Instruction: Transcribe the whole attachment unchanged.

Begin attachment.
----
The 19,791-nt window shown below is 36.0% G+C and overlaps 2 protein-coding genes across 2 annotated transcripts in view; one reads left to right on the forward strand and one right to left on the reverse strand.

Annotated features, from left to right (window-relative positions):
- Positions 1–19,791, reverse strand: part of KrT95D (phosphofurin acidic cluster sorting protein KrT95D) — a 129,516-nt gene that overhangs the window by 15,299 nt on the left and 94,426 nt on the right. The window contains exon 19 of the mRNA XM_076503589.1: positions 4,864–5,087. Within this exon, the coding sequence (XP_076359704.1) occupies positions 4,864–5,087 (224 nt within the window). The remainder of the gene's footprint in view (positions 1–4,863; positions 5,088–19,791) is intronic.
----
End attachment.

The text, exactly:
The 19,791-nt window shown below is 36.0% G+C and overlaps 2 protein-coding genes across 2 annotated transcripts in view; one reads left to right on the forward strand and one right to left on the reverse strand.

Annotated features, from left to right (window-relative positions):
- Positions 1–19,791, reverse strand: part of KrT95D (phosphofurin acidic cluster sorting protein KrT95D) — a 129,516-nt gene that overhangs the window by 15,299 nt on the left and 94,426 nt on the right. The window contains exon 19 of the mRNA XM_076503589.1: positions 4,864–5,087. Within this exon, the coding sequence (XP_076359704.1) occupies positions 4,864–5,087 (224 nt within the window). The remainder of the gene's footprint in view (positions 1–4,863; positions 5,088–19,791) is intronic.